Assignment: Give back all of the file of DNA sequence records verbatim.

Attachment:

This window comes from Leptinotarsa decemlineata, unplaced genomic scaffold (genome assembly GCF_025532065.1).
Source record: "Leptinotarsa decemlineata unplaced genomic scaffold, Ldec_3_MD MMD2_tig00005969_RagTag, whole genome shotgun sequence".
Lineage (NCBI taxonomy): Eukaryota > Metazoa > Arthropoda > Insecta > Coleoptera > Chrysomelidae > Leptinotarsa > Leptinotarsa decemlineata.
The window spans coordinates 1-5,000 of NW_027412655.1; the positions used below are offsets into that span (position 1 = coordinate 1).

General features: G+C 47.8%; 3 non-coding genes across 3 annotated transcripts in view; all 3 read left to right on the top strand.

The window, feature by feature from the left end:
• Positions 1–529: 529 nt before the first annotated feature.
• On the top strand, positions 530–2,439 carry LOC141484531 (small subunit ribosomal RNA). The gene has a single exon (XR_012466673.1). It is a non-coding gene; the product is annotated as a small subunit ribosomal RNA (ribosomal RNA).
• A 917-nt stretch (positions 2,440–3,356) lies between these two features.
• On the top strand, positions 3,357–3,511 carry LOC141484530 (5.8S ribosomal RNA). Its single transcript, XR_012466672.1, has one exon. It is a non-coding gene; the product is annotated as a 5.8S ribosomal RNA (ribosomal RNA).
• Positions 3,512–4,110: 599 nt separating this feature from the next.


This window comes from Leptinotarsa decemlineata, unplaced genomic scaffold (genome assembly GCF_025532065.1).
Source record: "Leptinotarsa decemlineata unplaced genomic scaffold, Ldec_3_MD MMD2_tig00005969_RagTag, whole genome shotgun sequence".
Lineage (NCBI taxonomy): Eukaryota > Metazoa > Arthropoda > Insecta > Coleoptera > Chrysomelidae > Leptinotarsa > Leptinotarsa decemlineata.
The window spans coordinates 1-5,000 of NW_027412655.1; the positions used below are offsets into that span (position 1 = coordinate 1).

General features: G+C 47.8%; 3 non-coding genes across 3 annotated transcripts in view; all 3 read left to right on the top strand.

The window, feature by feature from the left end:
• Positions 1–529: 529 nt before the first annotated feature.
• On the top strand, positions 530–2,439 carry LOC141484531 (small subunit ribosomal RNA). The gene has a single exon (XR_012466673.1). It is a non-coding gene; the product is annotated as a small subunit ribosomal RNA (ribosomal RNA).
• A 917-nt stretch (positions 2,440–3,356) lies between these two features.
• On the top strand, positions 3,357–3,511 carry LOC141484530 (5.8S ribosomal RNA). Its single transcript, XR_012466672.1, has one exon. It is a non-coding gene; the product is annotated as a 5.8S ribosomal RNA (ribosomal RNA).
• Positions 3,512–4,110: 599 nt separating this feature from the next.